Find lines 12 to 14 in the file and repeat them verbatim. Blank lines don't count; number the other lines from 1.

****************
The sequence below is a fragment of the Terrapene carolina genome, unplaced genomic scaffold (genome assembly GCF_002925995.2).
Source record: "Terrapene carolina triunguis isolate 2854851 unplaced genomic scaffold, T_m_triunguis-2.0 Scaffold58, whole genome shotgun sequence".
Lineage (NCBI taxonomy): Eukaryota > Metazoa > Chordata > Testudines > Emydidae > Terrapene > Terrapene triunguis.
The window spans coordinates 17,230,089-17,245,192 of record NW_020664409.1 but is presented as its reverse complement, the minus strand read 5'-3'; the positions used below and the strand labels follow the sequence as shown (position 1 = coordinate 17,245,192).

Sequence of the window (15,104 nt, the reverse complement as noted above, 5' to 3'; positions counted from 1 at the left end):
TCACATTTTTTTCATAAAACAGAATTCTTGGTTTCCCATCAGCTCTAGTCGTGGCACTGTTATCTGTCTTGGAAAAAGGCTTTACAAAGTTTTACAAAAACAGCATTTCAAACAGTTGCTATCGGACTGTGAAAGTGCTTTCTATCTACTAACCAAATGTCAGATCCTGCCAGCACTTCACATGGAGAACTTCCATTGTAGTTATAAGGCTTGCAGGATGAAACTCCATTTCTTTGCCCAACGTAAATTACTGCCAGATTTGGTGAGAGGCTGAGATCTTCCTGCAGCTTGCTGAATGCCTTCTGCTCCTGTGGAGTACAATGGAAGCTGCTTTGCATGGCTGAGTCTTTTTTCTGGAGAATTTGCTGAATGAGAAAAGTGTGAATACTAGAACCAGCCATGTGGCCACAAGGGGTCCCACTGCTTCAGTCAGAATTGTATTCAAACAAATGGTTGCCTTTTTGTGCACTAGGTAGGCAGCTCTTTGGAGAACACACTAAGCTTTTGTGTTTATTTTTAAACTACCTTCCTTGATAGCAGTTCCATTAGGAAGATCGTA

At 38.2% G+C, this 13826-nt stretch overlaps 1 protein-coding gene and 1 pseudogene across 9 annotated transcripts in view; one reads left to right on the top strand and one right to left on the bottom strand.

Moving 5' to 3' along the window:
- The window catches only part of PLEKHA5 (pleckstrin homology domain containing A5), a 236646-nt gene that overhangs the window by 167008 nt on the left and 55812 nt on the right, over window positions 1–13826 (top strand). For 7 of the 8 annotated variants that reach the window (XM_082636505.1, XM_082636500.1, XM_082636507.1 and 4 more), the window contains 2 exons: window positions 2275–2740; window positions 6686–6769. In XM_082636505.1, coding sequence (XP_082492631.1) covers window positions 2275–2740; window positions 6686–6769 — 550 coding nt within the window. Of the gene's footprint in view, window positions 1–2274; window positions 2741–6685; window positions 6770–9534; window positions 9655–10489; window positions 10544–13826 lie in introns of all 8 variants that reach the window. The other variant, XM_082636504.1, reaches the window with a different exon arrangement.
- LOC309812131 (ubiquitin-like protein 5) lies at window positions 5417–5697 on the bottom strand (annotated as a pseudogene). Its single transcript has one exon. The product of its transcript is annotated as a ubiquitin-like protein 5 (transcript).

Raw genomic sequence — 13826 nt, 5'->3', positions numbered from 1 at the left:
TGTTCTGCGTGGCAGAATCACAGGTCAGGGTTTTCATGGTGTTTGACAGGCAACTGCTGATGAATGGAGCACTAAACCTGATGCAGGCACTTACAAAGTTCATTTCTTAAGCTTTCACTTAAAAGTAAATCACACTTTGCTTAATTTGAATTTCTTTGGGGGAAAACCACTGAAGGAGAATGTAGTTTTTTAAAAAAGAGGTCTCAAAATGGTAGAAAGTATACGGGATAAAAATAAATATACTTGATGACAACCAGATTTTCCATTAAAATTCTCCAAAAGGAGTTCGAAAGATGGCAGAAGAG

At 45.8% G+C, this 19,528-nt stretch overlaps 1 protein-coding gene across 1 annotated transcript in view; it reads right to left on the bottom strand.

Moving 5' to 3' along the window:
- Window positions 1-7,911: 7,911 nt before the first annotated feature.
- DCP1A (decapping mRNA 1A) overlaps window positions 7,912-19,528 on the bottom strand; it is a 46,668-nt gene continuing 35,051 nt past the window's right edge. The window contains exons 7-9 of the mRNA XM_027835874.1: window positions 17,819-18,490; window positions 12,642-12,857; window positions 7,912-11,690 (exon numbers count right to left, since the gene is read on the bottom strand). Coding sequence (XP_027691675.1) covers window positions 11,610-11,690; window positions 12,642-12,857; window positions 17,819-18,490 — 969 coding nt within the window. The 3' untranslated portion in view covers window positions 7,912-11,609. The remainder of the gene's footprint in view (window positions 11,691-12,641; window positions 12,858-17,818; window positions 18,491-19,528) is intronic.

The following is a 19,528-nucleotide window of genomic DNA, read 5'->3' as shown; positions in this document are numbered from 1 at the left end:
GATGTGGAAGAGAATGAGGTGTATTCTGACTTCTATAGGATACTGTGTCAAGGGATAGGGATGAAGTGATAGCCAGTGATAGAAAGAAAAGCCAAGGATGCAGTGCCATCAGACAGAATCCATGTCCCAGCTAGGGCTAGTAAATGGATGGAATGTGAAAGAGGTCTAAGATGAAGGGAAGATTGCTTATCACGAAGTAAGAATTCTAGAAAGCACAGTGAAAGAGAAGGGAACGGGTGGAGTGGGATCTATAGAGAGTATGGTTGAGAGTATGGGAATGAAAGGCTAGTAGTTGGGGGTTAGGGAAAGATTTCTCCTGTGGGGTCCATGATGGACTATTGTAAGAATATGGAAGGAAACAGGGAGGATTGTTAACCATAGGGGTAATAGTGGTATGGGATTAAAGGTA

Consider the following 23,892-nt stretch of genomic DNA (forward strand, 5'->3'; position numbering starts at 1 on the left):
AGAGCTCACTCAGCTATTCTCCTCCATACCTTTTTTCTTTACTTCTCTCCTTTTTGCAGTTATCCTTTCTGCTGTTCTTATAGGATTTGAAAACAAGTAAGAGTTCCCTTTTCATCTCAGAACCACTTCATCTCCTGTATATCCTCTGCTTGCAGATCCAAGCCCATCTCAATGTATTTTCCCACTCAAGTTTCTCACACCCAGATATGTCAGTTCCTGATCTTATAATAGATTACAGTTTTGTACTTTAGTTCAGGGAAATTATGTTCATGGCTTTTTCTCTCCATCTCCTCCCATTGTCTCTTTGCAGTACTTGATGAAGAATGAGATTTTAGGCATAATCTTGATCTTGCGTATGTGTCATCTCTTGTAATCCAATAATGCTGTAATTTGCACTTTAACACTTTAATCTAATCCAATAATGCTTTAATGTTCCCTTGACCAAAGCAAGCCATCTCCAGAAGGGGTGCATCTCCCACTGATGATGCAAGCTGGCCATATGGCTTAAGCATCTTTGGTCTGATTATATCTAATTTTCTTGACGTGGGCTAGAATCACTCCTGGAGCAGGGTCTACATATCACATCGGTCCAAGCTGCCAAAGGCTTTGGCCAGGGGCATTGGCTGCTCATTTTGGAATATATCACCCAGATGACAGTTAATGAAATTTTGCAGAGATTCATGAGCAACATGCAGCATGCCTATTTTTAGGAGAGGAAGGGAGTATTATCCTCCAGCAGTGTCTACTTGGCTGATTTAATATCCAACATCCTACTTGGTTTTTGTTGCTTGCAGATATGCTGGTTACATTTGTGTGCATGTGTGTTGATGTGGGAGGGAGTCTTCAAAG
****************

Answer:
TGTTCTGCGTGGCAGAATCACAGGTCAGGGTTTTCATGGTGTTTGACAGGCAACTGCTGATGAATGGAGCACTAAACCTGATGCAGGCACTTACAAAGTTCATTTCTTAAGCTTTCACTTAAAAGTAAATCACACTTTGCTTAATTTGAATTTCTTTGGGGGAAAACCACTGAAGGAGAATGTAGTTTTTTAAAAAAGAGGTCTCAAAATGGTAGAAAGTATACGGGATAAAAATAAATATACTTGATGACAACCAGATTTTCCATTAAAATTCTCCAAAAGGAGTTCGAAAGATGGCAGAAGAG

At 45.8% G+C, this 19,528-nt stretch overlaps 1 protein-coding gene across 1 annotated transcript in view; it reads right to left on the bottom strand.

Moving 5' to 3' along the window: